STEPHAN G. STEPHANSSON
Icelandic Poet's Home Reflects Love to Nature
MARKERVILLE — It's amazing what wonderful sights can be found off the beaten track. On the way to this gem of a village southwest of Red Deer, for instance, we drive past a kitchen garden protected by an entire family of rotund scarecrows, all dressed in*discarded farm garb.
They're all in a row, gazing on the well-tended plot. There's Mr. Scarecrow, Mrs. Scarecrow and two chubby Scarecrow kids — the best-looking scarecrows I've ever seen.
If I had my own car I'd stop for a snapshot, but I'm on a bus tour sponsored by Alberta Culture. We're visiting historic sites and we're hurrying on to Stephansson House.
You might guess that Stephansson House was a fur-trading fort, like Rocky Mountain House, but it's not — Stephansson House is just an old farmhouse that once was home to Stephan Gudmundsson Stephansson.
The gent died in 1927 but I'm told folks still call him Stephan G. around here. They remember him fondly, as well they might — Stephan G. was one of the finest poets ever to put pen to paper in Canada. Trouble is, very few Canadians know how good he was simply because he wrote in Icelandic.
Stephansson was born in Iceland in 1853, emigrated to the U.S. in 1873 and finally made his way here in 1889. Compared to the dismal farming conditions in Iceland — the island's volcanoes were making life miserable — the scenic and fertile Alberta parkland must have seemed like heaven.
It's certainly beautiful today but there's a chill in the morning air when the Culture bus pulls into the parking lot. I'm glad there are sturdy partitions around the reception area so we're not exposed to the breeze while a guide presents a brief background chat.
Our guide is Mina Jewett, a modern miss dressed in 1927-era clothing similar to that worn by Stephansson's wife, Helga. As part of Culture's policy of reinforcing historical reality, all guides are in period costume.
I'd heard of Stephansson and knew his house was somewhere in the foothillls, but I had no idea he was regarded as the finest Icelandic poet since the days of the great saga poets some 700 years ago.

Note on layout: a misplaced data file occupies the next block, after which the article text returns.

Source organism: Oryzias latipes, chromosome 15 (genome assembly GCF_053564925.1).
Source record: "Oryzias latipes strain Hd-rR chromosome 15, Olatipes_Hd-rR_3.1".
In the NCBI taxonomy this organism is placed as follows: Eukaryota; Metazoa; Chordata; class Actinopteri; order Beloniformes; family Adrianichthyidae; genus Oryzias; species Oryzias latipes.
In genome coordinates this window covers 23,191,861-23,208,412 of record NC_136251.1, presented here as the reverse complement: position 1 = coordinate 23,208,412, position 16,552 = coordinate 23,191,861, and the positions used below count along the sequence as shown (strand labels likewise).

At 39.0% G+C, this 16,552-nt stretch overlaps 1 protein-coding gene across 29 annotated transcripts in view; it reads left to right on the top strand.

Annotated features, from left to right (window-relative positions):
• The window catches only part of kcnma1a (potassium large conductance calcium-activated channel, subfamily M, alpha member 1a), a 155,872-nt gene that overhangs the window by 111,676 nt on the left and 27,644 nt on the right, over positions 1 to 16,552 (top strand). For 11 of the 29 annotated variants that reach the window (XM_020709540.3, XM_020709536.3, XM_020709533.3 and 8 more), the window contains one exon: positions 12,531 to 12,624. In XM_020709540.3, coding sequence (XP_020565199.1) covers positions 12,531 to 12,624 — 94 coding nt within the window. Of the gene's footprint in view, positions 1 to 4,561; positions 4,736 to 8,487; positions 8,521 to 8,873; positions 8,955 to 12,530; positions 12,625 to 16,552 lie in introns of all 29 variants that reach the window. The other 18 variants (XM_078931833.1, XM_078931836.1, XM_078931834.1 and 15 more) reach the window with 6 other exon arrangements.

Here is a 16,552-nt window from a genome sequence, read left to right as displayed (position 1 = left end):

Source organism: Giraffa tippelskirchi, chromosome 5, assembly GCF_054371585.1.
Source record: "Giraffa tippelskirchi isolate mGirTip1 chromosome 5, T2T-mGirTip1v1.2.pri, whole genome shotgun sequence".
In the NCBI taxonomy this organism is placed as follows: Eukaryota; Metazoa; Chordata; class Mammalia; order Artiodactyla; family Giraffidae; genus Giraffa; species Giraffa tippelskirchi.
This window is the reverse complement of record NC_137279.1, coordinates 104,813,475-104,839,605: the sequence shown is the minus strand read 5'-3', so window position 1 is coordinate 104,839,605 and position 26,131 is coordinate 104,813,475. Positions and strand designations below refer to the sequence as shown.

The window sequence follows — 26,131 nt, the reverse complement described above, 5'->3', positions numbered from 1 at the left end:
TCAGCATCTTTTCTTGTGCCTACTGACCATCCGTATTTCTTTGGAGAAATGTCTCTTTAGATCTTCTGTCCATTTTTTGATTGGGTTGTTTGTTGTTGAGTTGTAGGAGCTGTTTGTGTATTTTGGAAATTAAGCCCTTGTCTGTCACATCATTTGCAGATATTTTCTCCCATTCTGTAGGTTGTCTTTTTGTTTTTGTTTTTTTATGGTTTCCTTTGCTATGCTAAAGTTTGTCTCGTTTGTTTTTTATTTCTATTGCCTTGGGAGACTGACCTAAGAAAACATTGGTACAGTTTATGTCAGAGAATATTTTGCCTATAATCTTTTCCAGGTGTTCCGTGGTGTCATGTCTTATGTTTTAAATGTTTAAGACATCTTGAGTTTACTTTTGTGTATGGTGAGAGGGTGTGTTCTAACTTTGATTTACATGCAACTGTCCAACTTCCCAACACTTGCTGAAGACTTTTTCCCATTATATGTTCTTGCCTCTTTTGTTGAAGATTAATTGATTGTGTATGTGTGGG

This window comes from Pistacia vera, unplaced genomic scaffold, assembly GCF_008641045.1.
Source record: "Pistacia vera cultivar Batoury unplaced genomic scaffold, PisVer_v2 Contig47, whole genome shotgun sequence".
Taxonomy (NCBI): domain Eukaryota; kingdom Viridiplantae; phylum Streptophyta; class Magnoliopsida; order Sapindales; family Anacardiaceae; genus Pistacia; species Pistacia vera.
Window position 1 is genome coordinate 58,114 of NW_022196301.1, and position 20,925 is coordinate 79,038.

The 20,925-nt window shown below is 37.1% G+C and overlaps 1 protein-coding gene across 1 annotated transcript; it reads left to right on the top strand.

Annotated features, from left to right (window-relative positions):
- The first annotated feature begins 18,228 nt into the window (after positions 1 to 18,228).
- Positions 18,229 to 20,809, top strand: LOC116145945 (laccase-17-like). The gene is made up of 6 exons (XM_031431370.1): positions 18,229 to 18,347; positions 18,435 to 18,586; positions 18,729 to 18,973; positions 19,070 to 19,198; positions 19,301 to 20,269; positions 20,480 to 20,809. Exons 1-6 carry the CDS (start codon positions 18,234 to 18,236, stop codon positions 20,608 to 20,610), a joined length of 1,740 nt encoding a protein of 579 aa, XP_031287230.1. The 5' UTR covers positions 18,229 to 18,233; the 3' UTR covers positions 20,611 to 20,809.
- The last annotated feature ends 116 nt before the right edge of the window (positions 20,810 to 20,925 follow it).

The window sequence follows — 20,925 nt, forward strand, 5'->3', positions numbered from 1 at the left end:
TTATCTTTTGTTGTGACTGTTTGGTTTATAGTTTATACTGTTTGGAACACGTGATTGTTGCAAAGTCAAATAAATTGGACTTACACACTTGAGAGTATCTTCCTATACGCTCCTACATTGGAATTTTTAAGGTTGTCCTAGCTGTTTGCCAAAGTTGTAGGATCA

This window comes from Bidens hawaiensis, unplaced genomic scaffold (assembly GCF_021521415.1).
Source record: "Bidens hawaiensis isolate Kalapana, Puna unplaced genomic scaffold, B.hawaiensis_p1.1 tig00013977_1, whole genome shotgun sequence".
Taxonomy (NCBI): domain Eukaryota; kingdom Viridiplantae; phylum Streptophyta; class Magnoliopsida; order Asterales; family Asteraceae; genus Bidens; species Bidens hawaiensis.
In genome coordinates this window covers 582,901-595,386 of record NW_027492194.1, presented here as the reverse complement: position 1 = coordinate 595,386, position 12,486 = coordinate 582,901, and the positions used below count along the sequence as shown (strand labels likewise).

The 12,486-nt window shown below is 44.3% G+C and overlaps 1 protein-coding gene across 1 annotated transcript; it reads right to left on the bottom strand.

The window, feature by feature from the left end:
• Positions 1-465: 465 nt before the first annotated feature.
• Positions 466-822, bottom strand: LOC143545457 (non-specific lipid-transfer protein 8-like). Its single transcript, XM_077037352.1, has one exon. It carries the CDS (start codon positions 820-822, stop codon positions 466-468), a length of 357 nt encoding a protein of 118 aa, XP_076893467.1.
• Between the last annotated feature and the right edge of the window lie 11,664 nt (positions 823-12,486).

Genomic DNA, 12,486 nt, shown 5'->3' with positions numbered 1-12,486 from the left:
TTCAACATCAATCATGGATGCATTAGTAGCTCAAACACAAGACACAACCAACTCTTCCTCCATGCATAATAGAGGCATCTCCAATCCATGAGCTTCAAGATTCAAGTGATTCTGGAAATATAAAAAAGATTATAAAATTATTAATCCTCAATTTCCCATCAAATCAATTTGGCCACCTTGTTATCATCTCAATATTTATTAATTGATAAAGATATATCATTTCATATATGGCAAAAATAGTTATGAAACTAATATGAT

He was a hard-working man with a big moustache. He started a farm, built a house, served on the school board, helped to form a debating society and a library, and wrote poetry every night after the children went to bed. Often his wife would find him the next morning slumped over his desk, his pen still clutched in his fingers.
That same pen is in the house today — along with his desk, some of his books and much of the family furniture.
I'm no expert on Icelandic but there is great strength and charm to many of the English versions of Stephansson's work that I've seen. He wrote with passion and intelligence — against war and profiteering, and for the beauty of nature. He spoke out strongly for equality between women and men.
I can't guess how accurate the translations are, but anyone can see that Stephan G. had the soul of a poet when it came to building his house. It's a perfect pink-painted jewel still encircled by the protective windbreak of spruce trees and poplars that he planted. Near the front door is a large lilac bush and at the kitchen door a honeysuckle. At his favorite Window there is a wild rose bush in full flower.
The house came close to falling down about 15 years ago but Alberta Culture has completely restored the structure, even setting it on a full concrete basement to replace the old dugout cellar. The only fault I can find is that the new window glass is too smooth — it lacks the ripples and other flaws that old windows should have.
Still, the house is alive. One guide is in the kitchen, baking cookies on the wood stove. As I stroll along the lawn, coffee cup in hand, I hear another guide start playing an old Icelandic song on Stephan G.'s piano. The wind has stopped, the sun is shining and I wonder why on earth I've never bothered to come here before. I know I'll be back.
Stephansson House, Markerville, and the nearby Scarecrow family all are about 25 kilometres west of Highway 2 on secondary road 592 (which is the Penhold turnoff). The house is open 10 a.m. to 6 p.m. daily until Labor Day/Admission is free.
CALGARY HERALD, JUNE 20, 1986.